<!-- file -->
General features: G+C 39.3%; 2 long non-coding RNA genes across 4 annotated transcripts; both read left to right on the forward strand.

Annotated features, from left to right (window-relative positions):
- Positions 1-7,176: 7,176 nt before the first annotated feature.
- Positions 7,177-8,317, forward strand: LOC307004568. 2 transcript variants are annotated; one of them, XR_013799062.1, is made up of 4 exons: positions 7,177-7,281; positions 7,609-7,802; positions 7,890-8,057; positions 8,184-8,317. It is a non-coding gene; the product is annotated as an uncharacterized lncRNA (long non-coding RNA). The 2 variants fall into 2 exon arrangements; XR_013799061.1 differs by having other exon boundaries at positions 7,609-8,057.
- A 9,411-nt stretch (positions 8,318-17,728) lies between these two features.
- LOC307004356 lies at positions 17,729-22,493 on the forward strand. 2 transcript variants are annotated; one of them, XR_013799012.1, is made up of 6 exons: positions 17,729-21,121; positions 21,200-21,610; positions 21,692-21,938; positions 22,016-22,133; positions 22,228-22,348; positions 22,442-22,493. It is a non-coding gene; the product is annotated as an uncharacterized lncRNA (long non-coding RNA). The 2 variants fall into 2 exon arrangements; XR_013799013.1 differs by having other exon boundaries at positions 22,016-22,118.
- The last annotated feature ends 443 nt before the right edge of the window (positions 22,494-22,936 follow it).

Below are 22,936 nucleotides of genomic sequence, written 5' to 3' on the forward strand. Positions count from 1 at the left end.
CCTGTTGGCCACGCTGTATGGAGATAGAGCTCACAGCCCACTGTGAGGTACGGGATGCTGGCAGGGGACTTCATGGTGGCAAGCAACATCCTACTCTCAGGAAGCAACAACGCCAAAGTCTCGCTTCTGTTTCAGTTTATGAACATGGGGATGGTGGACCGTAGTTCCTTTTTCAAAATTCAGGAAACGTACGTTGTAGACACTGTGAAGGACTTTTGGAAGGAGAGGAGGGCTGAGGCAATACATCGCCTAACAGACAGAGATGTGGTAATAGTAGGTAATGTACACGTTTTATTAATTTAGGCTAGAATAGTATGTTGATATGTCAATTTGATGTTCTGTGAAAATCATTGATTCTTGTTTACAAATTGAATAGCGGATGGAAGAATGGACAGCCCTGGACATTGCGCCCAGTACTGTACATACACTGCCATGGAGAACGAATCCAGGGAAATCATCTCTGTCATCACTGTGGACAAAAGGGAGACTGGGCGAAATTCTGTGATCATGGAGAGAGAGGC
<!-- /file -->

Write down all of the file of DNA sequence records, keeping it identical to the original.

General features: G+C 39.3%; 2 long non-coding RNA genes across 4 annotated transcripts; both read left to right on the forward strand.

Annotated features, from left to right (window-relative positions):
- Positions 1-7,176: 7,176 nt before the first annotated feature.
- Positions 7,177-8,317, forward strand: LOC307004568. 2 transcript variants are annotated; one of them, XR_013799062.1, is made up of 4 exons: positions 7,177-7,281; positions 7,609-7,802; positions 7,890-8,057; positions 8,184-8,317. It is a non-coding gene; the product is annotated as an uncharacterized lncRNA (long non-coding RNA). The 2 variants fall into 2 exon arrangements; XR_013799061.1 differs by having other exon boundaries at positions 7,609-8,057.
- A 9,411-nt stretch (positions 8,318-17,728) lies between these two features.
- LOC307004356 lies at positions 17,729-22,493 on the forward strand. 2 transcript variants are annotated; one of them, XR_013799012.1, is made up of 6 exons: positions 17,729-21,121; positions 21,200-21,610; positions 21,692-21,938; positions 22,016-22,133; positions 22,228-22,348; positions 22,442-22,493. It is a non-coding gene; the product is annotated as an uncharacterized lncRNA (long non-coding RNA). The 2 variants fall into 2 exon arrangements; XR_013799013.1 differs by having other exon boundaries at positions 22,016-22,118.
- The last annotated feature ends 443 nt before the right edge of the window (positions 22,494-22,936 follow it).

Below are 22,936 nucleotides of genomic sequence, written 5' to 3' on the forward strand. Positions count from 1 at the left end.
CCTGTTGGCCACGCTGTATGGAGATAGAGCTCACAGCCCACTGTGAGGTACGGGATGCTGGCAGGGGACTTCATGGTGGCAAGCAACATCCTACTCTCAGGAAGCAACAACGCCAAAGTCTCGCTTCTGTTTCAGTTTATGAACATGGGGATGGTGGACCGTAGTTCCTTTTTCAAAATTCAGGAAACGTACGTTGTAGACACTGTGAAGGACTTTTGGAAGGAGAGGAGGGCTGAGGCAATACATCGCCTAACAGACAGAGATGTGGTAATAGTAGGTAATGTACACGTTTTATTAATTTAGGCTAGAATAGTATGTTGATATGTCAATTTGATGTTCTGTGAAAATCATTGATTCTTGTTTACAAATTGAATAGCGGATGGAAGAATGGACAGCCCTGGACATTGCGCCCAGTACTGTACATACACTGCCATGGAGAACGAATCCAGGGAAATCATCTCTGTCATCACTGTGGACAAAAGGGAGACTGGGCGAAATTCTGTGATCATGGAGAGAGAGGC